Forest groups welcome call to review biofuel subsidies
The Conference, which ended today in Hyderabad, recognized that incentive measures can be significant drivers of biofuels expansion, and invited countries to evaluate them using the Aichi Biodiversity Targets, agreed upon by the Parties to the CBD in 2010. Aichi Target 3 states:
"By 2020, at the latest, incentives, including subsidies, harmful to biodiversity are eliminated, phased out or reformed in order to minimize or avoid negative impacts..."
The Hyderabad Conference also adopted a decision on incentive measures in general, which "Emphasizes that conducting studies for the identification of incentives, including subsidies, harmful for biodiversity need not delay immediate policy action in cases where candidates for elimination, phase out or reform are already known".... And "encourages Parties ... to take appropriate action in these cases, in form of elimination or initiation of phase out or reform, taking into account national socio-economic conditions...."
Dr. Rachel Smolker of Biofuelwatch, which acts as the European focal point to the Global Forest Coalition comments: "These recommendations by the world' leading intergovernmental body in the field of biodiversity are very timely now that the European Commission just this week launched proposals for a review of EU biofuel policies."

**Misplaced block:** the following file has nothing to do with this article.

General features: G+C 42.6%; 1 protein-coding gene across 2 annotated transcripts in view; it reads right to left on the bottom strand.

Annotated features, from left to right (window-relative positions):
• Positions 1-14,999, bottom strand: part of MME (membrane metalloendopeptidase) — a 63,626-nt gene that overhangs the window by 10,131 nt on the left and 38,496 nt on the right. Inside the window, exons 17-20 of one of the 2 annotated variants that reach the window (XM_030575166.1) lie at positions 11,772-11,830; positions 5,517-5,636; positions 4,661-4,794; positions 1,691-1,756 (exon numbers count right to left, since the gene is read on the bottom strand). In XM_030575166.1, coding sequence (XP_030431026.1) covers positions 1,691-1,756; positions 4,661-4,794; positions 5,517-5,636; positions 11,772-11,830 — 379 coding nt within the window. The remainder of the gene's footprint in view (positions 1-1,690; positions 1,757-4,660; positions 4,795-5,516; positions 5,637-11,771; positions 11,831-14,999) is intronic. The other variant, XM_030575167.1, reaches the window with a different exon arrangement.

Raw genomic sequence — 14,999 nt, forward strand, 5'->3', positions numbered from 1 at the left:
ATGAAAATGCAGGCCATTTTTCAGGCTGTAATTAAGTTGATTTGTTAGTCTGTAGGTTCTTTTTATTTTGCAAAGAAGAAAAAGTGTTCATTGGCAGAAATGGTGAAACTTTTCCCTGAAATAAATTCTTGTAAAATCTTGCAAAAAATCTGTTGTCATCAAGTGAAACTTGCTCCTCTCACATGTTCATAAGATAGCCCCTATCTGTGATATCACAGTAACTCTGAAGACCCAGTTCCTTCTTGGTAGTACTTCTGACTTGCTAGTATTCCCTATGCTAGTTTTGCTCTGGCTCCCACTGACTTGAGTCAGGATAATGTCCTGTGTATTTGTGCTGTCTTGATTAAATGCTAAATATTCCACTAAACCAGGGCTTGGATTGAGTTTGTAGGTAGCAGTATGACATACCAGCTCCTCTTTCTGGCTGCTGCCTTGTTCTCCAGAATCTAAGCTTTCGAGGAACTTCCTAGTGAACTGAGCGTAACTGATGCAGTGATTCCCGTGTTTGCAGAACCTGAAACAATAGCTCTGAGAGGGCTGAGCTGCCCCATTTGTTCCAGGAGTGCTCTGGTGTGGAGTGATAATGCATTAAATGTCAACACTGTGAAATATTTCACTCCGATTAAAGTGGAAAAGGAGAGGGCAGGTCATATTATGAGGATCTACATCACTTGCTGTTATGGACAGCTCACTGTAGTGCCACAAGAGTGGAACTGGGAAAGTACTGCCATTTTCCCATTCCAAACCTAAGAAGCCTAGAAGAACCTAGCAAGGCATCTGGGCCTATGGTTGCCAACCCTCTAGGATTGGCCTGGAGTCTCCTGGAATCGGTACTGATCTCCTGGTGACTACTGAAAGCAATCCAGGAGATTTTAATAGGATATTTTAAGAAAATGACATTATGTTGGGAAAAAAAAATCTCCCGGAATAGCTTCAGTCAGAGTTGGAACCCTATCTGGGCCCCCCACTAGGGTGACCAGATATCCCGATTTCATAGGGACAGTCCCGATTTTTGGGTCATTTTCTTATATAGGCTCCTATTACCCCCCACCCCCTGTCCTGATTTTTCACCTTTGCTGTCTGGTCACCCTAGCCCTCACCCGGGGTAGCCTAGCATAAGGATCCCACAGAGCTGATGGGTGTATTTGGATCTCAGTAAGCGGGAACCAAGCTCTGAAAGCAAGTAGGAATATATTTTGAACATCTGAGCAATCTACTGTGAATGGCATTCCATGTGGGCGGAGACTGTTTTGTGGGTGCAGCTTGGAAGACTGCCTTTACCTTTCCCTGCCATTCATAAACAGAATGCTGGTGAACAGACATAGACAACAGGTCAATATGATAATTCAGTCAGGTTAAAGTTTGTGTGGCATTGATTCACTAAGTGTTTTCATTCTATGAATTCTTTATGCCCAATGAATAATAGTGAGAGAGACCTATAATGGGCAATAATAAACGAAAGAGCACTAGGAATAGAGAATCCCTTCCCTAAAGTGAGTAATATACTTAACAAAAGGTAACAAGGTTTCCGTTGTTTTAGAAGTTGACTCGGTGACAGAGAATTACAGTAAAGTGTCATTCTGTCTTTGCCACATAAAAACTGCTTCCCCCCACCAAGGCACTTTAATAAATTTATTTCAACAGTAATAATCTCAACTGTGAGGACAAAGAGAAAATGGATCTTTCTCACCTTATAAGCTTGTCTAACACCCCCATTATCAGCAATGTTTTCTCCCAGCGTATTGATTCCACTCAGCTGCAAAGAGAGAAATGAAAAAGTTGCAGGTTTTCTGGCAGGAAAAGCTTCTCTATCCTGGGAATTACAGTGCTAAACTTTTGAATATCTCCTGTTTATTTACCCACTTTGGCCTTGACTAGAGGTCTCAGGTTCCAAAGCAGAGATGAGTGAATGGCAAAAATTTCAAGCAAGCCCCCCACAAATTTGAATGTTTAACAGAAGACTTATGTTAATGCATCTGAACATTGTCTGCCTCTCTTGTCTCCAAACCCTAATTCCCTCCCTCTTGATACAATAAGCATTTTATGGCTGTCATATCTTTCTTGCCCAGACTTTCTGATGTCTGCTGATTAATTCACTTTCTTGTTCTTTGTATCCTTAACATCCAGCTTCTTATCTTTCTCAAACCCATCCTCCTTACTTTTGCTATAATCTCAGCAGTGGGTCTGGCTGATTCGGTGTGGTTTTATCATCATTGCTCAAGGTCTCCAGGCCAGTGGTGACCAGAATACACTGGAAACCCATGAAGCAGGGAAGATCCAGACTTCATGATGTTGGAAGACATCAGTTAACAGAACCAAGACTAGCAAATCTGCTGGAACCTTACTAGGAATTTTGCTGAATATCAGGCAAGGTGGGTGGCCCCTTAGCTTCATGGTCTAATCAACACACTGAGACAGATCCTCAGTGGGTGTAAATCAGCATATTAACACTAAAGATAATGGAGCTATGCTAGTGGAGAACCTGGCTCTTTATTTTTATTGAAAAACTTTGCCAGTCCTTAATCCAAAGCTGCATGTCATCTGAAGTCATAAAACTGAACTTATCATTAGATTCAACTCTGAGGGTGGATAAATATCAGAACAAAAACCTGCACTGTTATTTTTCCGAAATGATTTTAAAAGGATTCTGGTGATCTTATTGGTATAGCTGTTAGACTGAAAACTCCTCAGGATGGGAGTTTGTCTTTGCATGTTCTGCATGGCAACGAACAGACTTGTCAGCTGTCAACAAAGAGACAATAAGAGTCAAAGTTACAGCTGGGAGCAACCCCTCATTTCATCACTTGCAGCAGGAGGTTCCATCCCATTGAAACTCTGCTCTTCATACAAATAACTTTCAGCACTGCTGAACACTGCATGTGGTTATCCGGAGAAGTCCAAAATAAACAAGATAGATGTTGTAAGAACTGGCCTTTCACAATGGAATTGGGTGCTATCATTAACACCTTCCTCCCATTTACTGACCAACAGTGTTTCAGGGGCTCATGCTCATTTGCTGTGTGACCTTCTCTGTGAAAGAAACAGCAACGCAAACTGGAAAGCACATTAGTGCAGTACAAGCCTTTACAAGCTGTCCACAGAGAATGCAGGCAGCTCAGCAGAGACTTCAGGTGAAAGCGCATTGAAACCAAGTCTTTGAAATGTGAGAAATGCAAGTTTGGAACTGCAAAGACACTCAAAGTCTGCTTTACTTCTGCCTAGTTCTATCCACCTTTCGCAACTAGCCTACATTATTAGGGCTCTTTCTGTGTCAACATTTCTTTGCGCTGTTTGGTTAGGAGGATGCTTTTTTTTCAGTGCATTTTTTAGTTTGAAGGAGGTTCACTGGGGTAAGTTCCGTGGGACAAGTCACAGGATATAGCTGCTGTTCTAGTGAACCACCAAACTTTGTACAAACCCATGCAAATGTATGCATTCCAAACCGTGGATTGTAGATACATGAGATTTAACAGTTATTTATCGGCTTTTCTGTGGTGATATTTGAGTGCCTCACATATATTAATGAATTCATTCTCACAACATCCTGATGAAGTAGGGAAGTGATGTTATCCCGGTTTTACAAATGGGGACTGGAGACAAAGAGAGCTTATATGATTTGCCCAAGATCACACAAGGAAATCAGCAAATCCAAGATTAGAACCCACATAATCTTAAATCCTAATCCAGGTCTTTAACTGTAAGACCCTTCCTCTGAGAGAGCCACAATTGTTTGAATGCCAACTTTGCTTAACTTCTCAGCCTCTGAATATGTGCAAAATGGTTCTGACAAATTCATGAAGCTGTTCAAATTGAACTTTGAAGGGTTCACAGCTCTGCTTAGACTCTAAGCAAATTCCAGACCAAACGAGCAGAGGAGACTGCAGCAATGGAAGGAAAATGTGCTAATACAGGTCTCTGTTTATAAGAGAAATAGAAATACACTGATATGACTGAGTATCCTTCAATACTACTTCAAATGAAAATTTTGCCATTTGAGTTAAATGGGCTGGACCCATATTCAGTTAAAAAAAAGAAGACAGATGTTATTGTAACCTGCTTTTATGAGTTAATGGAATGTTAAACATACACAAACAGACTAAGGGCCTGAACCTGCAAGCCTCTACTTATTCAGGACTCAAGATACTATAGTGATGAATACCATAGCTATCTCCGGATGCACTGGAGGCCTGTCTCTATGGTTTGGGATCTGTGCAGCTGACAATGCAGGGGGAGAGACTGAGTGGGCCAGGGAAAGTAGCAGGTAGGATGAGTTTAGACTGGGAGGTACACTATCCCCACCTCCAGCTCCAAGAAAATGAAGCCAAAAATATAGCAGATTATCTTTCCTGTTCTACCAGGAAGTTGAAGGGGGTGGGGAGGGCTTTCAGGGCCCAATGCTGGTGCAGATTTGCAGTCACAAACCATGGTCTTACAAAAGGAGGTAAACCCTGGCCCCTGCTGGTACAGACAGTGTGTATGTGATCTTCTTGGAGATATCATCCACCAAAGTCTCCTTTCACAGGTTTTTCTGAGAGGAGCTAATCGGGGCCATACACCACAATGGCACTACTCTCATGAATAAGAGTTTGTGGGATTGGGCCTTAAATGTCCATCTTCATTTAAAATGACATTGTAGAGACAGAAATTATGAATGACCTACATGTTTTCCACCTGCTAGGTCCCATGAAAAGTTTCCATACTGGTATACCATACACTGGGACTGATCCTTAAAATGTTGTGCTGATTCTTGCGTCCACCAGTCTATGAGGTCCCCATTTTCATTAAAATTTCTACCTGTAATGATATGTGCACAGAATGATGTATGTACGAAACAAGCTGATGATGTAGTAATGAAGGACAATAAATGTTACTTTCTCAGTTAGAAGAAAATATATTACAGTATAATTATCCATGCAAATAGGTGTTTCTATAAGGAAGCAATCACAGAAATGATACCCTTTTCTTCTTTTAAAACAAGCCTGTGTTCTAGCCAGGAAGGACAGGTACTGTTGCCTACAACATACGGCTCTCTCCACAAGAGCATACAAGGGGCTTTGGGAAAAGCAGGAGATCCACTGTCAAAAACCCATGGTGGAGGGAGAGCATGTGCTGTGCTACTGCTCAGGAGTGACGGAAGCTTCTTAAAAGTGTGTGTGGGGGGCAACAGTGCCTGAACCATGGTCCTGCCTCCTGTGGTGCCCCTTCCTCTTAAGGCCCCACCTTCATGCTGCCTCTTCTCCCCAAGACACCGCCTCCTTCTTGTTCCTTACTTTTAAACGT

"The EC proposals are only a first step towards recognizing that all incentive measures that promote biofuel production should be abolished in clear evidence of their devastating direct and indirect impacts on biodiversity, and on the Indigenous Peoples, local communities and women," adds Helena Paul of Econexus. "We hope these recommendations of the Parties to the Biodiversity Convention will encourage the EU to abolish support for large-scale industrial bioenergy altogether, and that they will not allow threats of legal action from the biofuel industry to deter them."
Simone Lovera, executive director of the Global Forest Coalition highlights: "While the recommendations of the Biodiversity Conference on these and other issues are weaker than we would have wanted, they still show that governments are genuinely concerned about the impacts of the so-called bioeconomy, and associated new technologies like synthetic biology, and that many southern governments, in particular, insist on a strict precautionary approach to avoid the potentially devastating risks of with these new and unproven technologies."
 Global Forest Coalition is a coalition of 54 NGOs and Indigenous peoples' organizations from 39 countries striving for rights-based, socially just forest policies. See http://www.globalforestcoalition.org
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